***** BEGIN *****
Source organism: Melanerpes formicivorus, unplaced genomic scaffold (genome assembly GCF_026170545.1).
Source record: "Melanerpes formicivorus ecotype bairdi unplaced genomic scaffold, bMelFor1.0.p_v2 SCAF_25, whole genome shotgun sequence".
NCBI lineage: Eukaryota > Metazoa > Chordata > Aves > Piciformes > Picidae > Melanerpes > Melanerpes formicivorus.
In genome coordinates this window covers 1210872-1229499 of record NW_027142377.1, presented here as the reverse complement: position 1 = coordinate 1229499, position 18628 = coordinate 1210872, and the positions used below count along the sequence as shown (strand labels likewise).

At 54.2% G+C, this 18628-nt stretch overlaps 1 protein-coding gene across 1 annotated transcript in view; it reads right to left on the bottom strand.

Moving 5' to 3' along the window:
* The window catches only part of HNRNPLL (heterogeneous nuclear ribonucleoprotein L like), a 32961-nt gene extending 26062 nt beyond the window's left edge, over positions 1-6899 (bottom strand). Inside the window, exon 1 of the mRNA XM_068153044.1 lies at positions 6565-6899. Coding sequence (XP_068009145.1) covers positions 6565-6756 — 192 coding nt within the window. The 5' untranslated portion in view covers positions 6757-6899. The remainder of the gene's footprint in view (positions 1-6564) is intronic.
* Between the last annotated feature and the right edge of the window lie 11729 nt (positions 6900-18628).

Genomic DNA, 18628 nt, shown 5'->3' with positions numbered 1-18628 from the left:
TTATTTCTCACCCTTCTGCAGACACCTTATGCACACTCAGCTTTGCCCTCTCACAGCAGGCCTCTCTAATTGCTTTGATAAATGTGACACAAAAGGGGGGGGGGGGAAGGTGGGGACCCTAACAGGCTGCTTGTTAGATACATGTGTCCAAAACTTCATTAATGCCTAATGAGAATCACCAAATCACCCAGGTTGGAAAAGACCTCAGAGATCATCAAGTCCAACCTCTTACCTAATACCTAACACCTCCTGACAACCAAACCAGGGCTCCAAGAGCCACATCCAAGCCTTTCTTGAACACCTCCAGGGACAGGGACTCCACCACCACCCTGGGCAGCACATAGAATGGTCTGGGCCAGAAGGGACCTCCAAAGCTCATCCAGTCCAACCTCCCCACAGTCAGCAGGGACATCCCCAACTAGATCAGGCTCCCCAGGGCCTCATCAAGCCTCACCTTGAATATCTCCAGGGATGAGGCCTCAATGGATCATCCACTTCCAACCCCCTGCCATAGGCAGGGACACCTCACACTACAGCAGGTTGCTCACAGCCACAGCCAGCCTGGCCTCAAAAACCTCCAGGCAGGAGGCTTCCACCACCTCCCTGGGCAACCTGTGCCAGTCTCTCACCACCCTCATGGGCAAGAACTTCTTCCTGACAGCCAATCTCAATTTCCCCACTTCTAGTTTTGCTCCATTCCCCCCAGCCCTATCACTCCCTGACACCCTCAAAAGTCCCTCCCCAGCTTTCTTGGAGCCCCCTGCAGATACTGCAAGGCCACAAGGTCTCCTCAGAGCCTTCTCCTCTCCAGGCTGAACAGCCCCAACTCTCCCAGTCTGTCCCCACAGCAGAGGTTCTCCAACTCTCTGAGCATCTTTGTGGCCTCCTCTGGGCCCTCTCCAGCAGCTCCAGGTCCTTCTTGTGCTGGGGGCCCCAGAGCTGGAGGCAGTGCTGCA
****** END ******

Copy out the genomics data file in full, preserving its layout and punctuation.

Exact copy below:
Source organism: Melanerpes formicivorus, unplaced genomic scaffold (genome assembly GCF_026170545.1).
Source record: "Melanerpes formicivorus ecotype bairdi unplaced genomic scaffold, bMelFor1.0.p_v2 SCAF_25, whole genome shotgun sequence".
NCBI lineage: Eukaryota > Metazoa > Chordata > Aves > Piciformes > Picidae > Melanerpes > Melanerpes formicivorus.
In genome coordinates this window covers 1210872-1229499 of record NW_027142377.1, presented here as the reverse complement: position 1 = coordinate 1229499, position 18628 = coordinate 1210872, and the positions used below count along the sequence as shown (strand labels likewise).

At 54.2% G+C, this 18628-nt stretch overlaps 1 protein-coding gene across 1 annotated transcript in view; it reads right to left on the bottom strand.

Moving 5' to 3' along the window:
* The window catches only part of HNRNPLL (heterogeneous nuclear ribonucleoprotein L like), a 32961-nt gene extending 26062 nt beyond the window's left edge, over positions 1-6899 (bottom strand). Inside the window, exon 1 of the mRNA XM_068153044.1 lies at positions 6565-6899. Coding sequence (XP_068009145.1) covers positions 6565-6756 — 192 coding nt within the window. The 5' untranslated portion in view covers positions 6757-6899. The remainder of the gene's footprint in view (positions 1-6564) is intronic.
* Between the last annotated feature and the right edge of the window lie 11729 nt (positions 6900-18628).

Genomic DNA, 18628 nt, shown 5'->3' with positions numbered 1-18628 from the left:
TTATTTCTCACCCTTCTGCAGACACCTTATGCACACTCAGCTTTGCCCTCTCACAGCAGGCCTCTCTAATTGCTTTGATAAATGTGACACAAAAGGGGGGGGGGGGAAGGTGGGGACCCTAACAGGCTGCTTGTTAGATACATGTGTCCAAAACTTCATTAATGCCTAATGAGAATCACCAAATCACCCAGGTTGGAAAAGACCTCAGAGATCATCAAGTCCAACCTCTTACCTAATACCTAACACCTCCTGACAACCAAACCAGGGCTCCAAGAGCCACATCCAAGCCTTTCTTGAACACCTCCAGGGACAGGGACTCCACCACCACCCTGGGCAGCACATAGAATGGTCTGGGCCAGAAGGGACCTCCAAAGCTCATCCAGTCCAACCTCCCCACAGTCAGCAGGGACATCCCCAACTAGATCAGGCTCCCCAGGGCCTCATCAAGCCTCACCTTGAATATCTCCAGGGATGAGGCCTCAATGGATCATCCACTTCCAACCCCCTGCCATAGGCAGGGACACCTCACACTACAGCAGGTTGCTCACAGCCACAGCCAGCCTGGCCTCAAAAACCTCCAGGCAGGAGGCTTCCACCACCTCCCTGGGCAACCTGTGCCAGTCTCTCACCACCCTCATGGGCAAGAACTTCTTCCTGACAGCCAATCTCAATTTCCCCACTTCTAGTTTTGCTCCATTCCCCCCAGCCCTATCACTCCCTGACACCCTCAAAAGTCCCTCCCCAGCTTTCTTGGAGCCCCCTGCAGATACTGCAAGGCCACAAGGTCTCCTCAGAGCCTTCTCCTCTCCAGGCTGAACAGCCCCAACTCTCCCAGTCTGTCCCCACAGCAGAGGTTCTCCAACTCTCTGAGCATCTTTGTGGCCTCCTCTGGGCCCTCTCCAGCAGCTCCAGGTCCTTCTTGTGCTGGGGGCCCCAGAGCTGGAGGCAGTGCTGCA